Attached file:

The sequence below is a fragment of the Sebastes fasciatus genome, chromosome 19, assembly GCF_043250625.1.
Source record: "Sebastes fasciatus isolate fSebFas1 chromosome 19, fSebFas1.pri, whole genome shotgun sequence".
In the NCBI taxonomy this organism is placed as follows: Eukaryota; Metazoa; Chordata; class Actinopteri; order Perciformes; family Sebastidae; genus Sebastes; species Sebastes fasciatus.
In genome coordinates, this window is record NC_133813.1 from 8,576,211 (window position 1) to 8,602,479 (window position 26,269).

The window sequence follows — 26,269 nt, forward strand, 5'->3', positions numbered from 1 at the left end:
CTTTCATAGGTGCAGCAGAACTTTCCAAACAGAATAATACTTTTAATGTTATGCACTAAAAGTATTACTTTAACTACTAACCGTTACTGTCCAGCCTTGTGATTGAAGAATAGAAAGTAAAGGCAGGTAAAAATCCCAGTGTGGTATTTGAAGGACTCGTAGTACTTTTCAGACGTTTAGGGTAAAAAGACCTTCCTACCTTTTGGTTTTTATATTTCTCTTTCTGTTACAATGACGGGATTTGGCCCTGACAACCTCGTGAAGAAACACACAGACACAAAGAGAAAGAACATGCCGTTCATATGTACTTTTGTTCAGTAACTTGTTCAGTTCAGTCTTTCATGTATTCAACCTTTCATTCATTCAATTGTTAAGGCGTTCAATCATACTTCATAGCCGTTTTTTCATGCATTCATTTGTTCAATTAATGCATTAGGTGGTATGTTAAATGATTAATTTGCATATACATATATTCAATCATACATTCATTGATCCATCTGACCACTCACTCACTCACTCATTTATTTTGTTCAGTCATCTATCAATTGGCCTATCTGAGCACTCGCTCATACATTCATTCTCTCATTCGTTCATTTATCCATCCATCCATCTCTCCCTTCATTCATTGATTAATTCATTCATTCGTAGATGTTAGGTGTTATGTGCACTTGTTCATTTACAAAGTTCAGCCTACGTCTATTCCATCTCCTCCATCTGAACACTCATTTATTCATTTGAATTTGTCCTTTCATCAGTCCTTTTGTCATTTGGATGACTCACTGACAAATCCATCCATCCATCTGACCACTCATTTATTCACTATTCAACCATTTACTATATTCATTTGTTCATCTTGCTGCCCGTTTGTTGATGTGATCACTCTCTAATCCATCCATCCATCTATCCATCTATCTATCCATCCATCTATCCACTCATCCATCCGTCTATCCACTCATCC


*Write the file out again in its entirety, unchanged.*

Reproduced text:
The sequence below is a fragment of the Sebastes fasciatus genome, chromosome 19, assembly GCF_043250625.1.
Source record: "Sebastes fasciatus isolate fSebFas1 chromosome 19, fSebFas1.pri, whole genome shotgun sequence".
In the NCBI taxonomy this organism is placed as follows: Eukaryota; Metazoa; Chordata; class Actinopteri; order Perciformes; family Sebastidae; genus Sebastes; species Sebastes fasciatus.
In genome coordinates, this window is record NC_133813.1 from 8,576,211 (window position 1) to 8,602,479 (window position 26,269).

The window sequence follows — 26,269 nt, forward strand, 5'->3', positions numbered from 1 at the left end:
CTTTCATAGGTGCAGCAGAACTTTCCAAACAGAATAATACTTTTAATGTTATGCACTAAAAGTATTACTTTAACTACTAACCGTTACTGTCCAGCCTTGTGATTGAAGAATAGAAAGTAAAGGCAGGTAAAAATCCCAGTGTGGTATTTGAAGGACTCGTAGTACTTTTCAGACGTTTAGGGTAAAAAGACCTTCCTACCTTTTGGTTTTTATATTTCTCTTTCTGTTACAATGACGGGATTTGGCCCTGACAACCTCGTGAAGAAACACACAGACACAAAGAGAAAGAACATGCCGTTCATATGTACTTTTGTTCAGTAACTTGTTCAGTTCAGTCTTTCATGTATTCAACCTTTCATTCATTCAATTGTTAAGGCGTTCAATCATACTTCATAGCCGTTTTTTCATGCATTCATTTGTTCAATTAATGCATTAGGTGGTATGTTAAATGATTAATTTGCATATACATATATTCAATCATACATTCATTGATCCATCTGACCACTCACTCACTCACTCATTTATTTTGTTCAGTCATCTATCAATTGGCCTATCTGAGCACTCGCTCATACATTCATTCTCTCATTCGTTCATTTATCCATCCATCCATCTCTCCCTTCATTCATTGATTAATTCATTCATTCGTAGATGTTAGGTGTTATGTGCACTTGTTCATTTACAAAGTTCAGCCTACGTCTATTCCATCTCCTCCATCTGAACACTCATTTATTCATTTGAATTTGTCCTTTCATCAGTCCTTTTGTCATTTGGATGACTCACTGACAAATCCATCCATCCATCTGACCACTCATTTATTCACTATTCAACCATTTACTATATTCATTTGTTCATCTTGCTGCCCGTTTGTTGATGTGATCACTCTCTAATCCATCCATCCATCTATCCATCTATCTATCCATCCATCTATCCACTCATCCATCCGTCTATCCACTCATCC